A fairer assessment might be to see Kempe not as a man of our own times, but of his own, responsible for some of the finest achievements of late Victorian stained glass, and creating a transformative and cultured vision for ecclesiastical furnishing in collaboration with his inner circle of colleagues. His work guiding and overseeing a style and a consistency of quality was not dissimilar to the architectural practices of George Gilbert Scott, George Edmund Street and George Frederick Bodley, with their teams of draughtsmen and assistants: their buildings entrusted to others to construct. We might even see Kempe as a creative figure akin to very different contemporary artists, such as Jeff Koons or Damian Hirst, who employ others to make the work that they conceive. Barlow’s balanced appraisal deals deftly with these issues and provides his readers with the evidence on which to decide, and a deeper understanding of a central figure of British stained glass.
Due to the expanded, article format of this review, photographs have been supplied by the author to augment the illustrations found in the books.
This article was amended on 8/8/20 to correct the first name of Alastair Carew-Cox and erroneous references to Lincoln, instead of Lichfield, Cathedral, and to make the expanded format of this review article clear.
- Letter to Revd. N.C. Ram, 17 May 1908, Pembrokeshire Archives, HPR/78/130.[↩]
- Kempe, p. 250.[↩]
- Morris. Marshall, Faulkner & Co. provided most of the stained glass for both projects, while Kempe was responsible for the murals, executed by Frederick. Leach and his assistants (a firm also used by Morris). Windows by Kempe, but made at Thomas Baillie’s glassworks, were also made for Tuebrook, using drawings by Leach of the late medieval stained glass at Malvern Priory, see Kempe, Chapter 2.[↩]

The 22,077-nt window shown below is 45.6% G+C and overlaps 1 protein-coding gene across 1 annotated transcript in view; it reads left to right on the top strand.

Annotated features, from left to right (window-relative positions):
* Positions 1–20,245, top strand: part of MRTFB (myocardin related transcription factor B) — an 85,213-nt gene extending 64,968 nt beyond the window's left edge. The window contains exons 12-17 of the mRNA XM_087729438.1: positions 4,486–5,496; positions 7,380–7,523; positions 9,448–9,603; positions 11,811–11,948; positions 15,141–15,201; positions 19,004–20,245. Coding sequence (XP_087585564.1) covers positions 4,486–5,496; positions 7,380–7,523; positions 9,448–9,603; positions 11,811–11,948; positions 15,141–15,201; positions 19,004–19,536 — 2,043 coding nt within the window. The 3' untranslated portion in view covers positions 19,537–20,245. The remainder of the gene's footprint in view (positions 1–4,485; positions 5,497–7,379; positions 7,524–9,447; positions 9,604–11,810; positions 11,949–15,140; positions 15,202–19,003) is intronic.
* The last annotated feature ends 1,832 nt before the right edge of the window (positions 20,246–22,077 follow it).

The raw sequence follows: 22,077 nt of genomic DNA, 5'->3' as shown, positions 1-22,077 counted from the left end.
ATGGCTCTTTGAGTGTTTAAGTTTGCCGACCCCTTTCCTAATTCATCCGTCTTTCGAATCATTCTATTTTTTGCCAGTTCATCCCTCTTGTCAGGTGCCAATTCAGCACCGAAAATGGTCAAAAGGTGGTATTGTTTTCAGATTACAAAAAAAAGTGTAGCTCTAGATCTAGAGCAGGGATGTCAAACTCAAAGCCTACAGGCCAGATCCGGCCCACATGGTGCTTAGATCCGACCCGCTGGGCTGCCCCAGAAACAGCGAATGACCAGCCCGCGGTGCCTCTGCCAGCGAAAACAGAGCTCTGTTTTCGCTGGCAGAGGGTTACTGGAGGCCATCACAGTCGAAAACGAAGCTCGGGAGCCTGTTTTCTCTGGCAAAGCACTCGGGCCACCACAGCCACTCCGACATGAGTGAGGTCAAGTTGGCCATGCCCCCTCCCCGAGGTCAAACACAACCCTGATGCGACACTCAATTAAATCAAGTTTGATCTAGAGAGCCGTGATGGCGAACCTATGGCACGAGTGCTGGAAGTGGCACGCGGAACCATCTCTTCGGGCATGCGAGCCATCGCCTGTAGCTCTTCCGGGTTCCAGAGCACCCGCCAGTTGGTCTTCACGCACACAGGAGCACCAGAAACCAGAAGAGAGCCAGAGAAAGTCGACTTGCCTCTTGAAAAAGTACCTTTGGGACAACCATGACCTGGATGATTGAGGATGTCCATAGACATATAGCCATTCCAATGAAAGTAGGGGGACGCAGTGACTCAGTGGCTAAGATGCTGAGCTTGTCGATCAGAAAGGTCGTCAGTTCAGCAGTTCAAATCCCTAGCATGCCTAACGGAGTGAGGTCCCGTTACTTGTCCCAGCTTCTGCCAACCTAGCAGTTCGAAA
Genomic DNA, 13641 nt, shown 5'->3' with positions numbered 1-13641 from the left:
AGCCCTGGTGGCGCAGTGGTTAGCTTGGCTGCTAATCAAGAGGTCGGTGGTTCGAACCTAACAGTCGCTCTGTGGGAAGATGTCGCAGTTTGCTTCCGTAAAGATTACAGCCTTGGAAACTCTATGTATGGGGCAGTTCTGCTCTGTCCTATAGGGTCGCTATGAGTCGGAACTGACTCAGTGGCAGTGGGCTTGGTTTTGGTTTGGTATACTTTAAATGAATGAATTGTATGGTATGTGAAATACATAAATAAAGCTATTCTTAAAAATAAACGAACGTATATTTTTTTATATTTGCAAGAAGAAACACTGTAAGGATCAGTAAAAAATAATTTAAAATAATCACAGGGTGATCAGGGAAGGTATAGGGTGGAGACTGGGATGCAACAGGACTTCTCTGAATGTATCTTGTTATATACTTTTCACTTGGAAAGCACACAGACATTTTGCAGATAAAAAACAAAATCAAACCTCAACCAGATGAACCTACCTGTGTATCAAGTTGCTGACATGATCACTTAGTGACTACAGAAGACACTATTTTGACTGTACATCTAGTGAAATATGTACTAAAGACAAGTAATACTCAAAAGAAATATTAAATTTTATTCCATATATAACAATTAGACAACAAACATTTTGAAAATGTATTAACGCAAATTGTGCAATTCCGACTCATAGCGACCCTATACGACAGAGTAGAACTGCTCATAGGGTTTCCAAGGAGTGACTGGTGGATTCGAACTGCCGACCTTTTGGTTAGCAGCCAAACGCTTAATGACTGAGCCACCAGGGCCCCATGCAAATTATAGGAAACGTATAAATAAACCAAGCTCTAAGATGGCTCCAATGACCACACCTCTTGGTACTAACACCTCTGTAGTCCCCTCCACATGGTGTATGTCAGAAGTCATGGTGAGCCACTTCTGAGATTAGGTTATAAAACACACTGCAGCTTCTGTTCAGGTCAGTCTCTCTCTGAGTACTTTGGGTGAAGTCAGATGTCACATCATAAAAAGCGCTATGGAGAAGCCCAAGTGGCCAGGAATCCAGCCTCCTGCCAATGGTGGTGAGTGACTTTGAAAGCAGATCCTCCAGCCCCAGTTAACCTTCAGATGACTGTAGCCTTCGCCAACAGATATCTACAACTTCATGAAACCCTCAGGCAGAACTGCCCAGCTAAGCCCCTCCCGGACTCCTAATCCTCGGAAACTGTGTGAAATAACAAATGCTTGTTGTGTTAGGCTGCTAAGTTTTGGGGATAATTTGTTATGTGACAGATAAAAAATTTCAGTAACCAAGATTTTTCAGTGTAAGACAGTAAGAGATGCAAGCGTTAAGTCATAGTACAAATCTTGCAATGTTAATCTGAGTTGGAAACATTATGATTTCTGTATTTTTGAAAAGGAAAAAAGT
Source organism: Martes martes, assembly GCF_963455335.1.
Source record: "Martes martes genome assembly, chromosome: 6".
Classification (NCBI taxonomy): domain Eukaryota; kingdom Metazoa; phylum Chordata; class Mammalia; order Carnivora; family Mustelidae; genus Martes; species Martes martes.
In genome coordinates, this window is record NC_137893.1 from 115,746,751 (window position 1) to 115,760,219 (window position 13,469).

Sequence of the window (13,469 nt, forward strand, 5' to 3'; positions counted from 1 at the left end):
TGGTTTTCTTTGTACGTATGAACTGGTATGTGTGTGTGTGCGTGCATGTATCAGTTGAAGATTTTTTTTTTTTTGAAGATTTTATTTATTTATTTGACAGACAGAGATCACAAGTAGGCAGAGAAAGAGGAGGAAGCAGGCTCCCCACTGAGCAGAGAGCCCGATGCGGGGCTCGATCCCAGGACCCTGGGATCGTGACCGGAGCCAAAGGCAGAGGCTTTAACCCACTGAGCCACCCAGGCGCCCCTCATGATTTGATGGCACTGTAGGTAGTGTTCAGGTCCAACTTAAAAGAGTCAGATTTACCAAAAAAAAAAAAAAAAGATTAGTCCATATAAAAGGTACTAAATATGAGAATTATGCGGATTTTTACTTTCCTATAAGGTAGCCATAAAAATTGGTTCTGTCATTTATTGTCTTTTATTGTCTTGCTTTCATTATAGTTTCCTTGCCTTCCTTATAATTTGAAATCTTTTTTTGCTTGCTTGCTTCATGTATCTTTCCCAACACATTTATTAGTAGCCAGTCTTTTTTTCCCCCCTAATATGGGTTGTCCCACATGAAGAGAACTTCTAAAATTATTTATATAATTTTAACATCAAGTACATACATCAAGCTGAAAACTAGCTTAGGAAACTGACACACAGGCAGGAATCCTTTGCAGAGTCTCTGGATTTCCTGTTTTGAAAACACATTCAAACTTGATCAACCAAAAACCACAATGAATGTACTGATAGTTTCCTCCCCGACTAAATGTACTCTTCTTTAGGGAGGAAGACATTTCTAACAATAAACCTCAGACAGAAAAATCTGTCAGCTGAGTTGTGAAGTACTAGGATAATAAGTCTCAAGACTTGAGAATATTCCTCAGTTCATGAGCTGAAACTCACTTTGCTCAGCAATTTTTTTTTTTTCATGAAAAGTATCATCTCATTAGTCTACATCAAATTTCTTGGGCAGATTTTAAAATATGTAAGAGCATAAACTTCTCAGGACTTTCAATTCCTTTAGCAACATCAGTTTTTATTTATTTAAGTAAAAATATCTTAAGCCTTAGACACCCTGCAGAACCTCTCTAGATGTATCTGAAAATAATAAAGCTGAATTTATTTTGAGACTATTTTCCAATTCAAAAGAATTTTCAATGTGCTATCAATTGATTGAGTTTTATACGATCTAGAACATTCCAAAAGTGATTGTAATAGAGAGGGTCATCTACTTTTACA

- Morris, Marshall, Faulkner & Co. was founded in 1861, but reconstituted under his sole control from 1875 as Morris & Co.. A. Charles Sewter, The Stained Glass of William Morris and his Circle, New Haven, 1974, vol. 1, pp. 17, 45. C.E. Kempe’s ‘Studio’ was operational from 1868, but never constituted as a firm until his death, after which it traded as C.E. Kempe & Co., Kempe, pp. 122–3, 206.[↩]
- Kempe, p. 97. The window at Southwark was destroyed in 1941.[↩]
- Kempe, p. 103.[↩]
- Kempe, p. 116.[↩]
- Margaret Stavridi, Master of Glass: Charles Eamer Kempe 1837–1907, Liverpool, 1988.[↩]
- Kempe, chapter 8.[↩]
- Kempe, pp. 220–2, 249.[↩]
- For the windows at Tenby see Martin Crampin, Stained Glass from the Church of St Mary the Virgin, Tenby (Sulien, 2014).[↩]
- Kempe, pp. 185–6.[↩]
- Kempe, p. 112.[↩]
- Kempe, pp. 195–7.[↩]
- Kempe, pp. 252–3.[↩]
- The subject and meaning of a small selection of other windows are explored in illuminating detail in chapter 6 of Kempe.[↩]
- Philip N.H. Collins (ed.), The Corpus of Kempe Stained Glass in the United Kingdom and Ireland, Liverpool, 2000.[↩]
- William Waters, Angels & Icons: Pre-Raphaelite Stained Glass 1850–1870, Abbots Morton, 2012; William Waters, Damozels & Deities: Pre-Raphaelite Stained Glass 1870–1898, Abbots Morton, 2017.[↩]
- These designers, important in their own right, are barely mentioned in Kempe, but are just a few of the individuals who worked for Kempe under Carter and Lisle who deserve further attention.[↩]
- Kempe, pp. 224–5.[↩]
- Michael Hall, George Frederick Bodley and the Later Gothic Revival in Britain and America, New Haven, 2015, p. 5.[↩]
- Kempe, p. 231.[↩]
- See Peter Cormack, Arts & Crafts Stained Glass, New Haven, 2015, chapter 1.[↩]
- Fiona MacCarthy, William Morris: A Life for our Time, London, 1994.[↩]